In the 2007 case, brought by workers laid off by New York-based Knolls Atomic Power Lab, the U.S. Supreme Court ruled that in disparate impact cases involving age, once the business practice has been shown to have discriminatory effect, the burden of proof rests on the employers, not the employees, to show that there was a legitimate, unbiased reason behind its actions. That burden-shifting analysis could potentially favor SPEEA — if the union is able to definitively demonstrate discriminatory impacts and if they ever do make it to court.
Still, Donna Ballman, an employment attorney from Florida and author of the book Stand Up for Yourself without Getting Fired, said, “Disparate impact cases can be tough. It’s expert versus expert, you’re looking at statistics in the claim they brought.”
Court documents show Boeing employees in Kansas painted telling pictures of age bias: A manager asked everyone over the age of 55 when they wanted to retire; a managing director wrote an email that “we are moving from a demographically expensive population towards [sic] one that should be cheaper"; an employee alleged that a supervisor sought to terminate “the old fuckers.” In spite of all this, the court found these instances too idiosyncratic and sporadic to qualify as broad discrimination.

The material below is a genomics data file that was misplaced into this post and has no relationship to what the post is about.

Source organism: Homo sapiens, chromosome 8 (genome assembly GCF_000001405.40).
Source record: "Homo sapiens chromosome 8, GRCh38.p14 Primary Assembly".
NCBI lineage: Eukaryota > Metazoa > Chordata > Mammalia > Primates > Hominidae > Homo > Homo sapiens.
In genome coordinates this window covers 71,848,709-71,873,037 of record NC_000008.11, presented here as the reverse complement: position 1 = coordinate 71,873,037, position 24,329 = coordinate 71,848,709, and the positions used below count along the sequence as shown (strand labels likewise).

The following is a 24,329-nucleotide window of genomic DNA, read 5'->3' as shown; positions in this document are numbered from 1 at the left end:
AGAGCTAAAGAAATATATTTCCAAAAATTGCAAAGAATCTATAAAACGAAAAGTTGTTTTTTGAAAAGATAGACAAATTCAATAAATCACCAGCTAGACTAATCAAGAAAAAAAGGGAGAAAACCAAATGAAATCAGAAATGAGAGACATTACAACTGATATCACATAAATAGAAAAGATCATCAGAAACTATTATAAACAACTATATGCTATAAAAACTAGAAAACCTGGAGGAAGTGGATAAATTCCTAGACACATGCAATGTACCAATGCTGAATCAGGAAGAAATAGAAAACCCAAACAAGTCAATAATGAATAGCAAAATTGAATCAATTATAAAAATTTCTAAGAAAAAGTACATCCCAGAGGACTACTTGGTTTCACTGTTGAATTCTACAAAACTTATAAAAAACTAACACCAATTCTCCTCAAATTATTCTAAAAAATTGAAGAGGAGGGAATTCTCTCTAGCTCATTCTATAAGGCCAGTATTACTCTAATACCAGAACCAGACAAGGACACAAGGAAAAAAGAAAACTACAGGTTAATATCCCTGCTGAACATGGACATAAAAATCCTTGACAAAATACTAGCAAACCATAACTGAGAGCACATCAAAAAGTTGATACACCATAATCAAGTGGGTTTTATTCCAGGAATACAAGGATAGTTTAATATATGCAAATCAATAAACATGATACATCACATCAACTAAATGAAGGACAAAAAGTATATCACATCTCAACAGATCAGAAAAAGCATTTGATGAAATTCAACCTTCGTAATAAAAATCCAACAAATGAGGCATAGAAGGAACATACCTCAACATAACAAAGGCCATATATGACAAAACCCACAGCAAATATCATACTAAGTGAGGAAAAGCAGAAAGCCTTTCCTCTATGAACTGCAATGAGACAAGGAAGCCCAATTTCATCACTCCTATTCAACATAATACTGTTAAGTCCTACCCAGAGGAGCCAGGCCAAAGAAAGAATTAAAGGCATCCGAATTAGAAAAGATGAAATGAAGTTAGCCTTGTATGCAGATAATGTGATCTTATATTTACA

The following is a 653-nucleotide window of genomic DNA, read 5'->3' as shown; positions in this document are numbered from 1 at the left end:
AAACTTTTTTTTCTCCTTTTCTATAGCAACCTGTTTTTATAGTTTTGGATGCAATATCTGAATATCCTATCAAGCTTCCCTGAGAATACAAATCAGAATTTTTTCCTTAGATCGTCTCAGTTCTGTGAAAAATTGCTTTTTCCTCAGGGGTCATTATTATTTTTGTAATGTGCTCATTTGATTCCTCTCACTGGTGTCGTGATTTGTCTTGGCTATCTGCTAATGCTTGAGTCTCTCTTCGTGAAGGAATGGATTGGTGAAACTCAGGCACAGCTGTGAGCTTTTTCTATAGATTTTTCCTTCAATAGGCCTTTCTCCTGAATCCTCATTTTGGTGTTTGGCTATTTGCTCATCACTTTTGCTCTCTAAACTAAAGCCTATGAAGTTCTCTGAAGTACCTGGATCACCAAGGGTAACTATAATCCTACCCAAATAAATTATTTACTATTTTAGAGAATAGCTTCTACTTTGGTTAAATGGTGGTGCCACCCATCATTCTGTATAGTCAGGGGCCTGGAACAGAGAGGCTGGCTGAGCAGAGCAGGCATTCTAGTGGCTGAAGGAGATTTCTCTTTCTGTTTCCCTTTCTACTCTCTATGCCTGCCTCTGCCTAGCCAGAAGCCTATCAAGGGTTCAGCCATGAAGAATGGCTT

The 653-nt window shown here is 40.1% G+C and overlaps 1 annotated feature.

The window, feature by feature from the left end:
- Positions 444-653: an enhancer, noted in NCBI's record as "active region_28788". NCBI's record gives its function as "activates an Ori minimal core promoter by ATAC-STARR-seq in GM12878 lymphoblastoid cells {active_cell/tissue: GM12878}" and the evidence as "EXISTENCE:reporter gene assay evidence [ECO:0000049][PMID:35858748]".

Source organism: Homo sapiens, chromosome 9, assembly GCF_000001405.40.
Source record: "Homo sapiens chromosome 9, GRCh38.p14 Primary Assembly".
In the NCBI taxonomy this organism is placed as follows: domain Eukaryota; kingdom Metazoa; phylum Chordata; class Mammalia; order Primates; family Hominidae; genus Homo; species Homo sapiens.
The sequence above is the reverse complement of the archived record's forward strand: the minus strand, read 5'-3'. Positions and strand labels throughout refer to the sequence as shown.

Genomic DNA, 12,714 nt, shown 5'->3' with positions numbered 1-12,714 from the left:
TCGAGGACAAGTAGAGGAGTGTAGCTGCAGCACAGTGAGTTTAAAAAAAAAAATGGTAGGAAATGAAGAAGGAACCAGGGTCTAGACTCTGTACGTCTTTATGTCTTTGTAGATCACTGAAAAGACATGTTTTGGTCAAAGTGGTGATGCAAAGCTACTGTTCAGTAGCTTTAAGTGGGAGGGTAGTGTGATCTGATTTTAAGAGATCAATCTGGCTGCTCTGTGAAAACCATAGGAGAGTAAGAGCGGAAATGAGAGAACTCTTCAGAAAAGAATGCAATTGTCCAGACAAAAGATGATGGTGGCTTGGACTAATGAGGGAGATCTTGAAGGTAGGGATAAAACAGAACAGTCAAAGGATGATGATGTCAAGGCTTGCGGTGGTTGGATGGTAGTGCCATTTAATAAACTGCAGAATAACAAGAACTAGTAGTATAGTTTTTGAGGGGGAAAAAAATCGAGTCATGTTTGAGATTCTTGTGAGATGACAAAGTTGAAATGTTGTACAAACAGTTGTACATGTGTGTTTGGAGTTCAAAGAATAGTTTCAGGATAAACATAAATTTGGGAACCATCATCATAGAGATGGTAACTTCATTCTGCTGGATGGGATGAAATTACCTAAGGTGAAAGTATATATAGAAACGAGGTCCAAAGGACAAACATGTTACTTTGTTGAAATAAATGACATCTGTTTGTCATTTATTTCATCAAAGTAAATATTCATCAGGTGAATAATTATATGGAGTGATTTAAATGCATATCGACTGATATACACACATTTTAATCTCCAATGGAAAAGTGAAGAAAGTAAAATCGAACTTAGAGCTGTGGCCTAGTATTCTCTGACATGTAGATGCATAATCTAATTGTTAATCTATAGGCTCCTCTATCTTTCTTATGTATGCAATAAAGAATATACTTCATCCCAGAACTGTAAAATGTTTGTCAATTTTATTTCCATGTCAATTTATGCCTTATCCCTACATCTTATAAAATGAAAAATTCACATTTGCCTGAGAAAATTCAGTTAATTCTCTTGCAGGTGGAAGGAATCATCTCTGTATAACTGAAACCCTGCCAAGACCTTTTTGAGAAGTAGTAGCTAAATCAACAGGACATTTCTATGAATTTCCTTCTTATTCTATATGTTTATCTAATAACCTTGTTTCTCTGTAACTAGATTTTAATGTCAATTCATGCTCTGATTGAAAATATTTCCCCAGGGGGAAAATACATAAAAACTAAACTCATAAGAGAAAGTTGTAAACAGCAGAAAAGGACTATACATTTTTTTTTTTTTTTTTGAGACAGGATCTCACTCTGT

In 2012, the 10th Circuit Court of Appeals acknowledged some discrimination had occurred but said the employees had failed to establish "a pattern or practice of age discrimination.” That was primarily because of weak statistical evidence.
The judge decided that the statistical model used by the plaintiffs rendered age differences in the hiring process statistically insignificant. Before Boeing shed the division, 87.4 percent of the workforce was over the age of 40. That percentage dropped by only a tiny margin to 86.6 percent after the big sale. The Wichita plaintiffs have appealed the ruling, and even after 11 years, are still in the midst of motions and countermotions.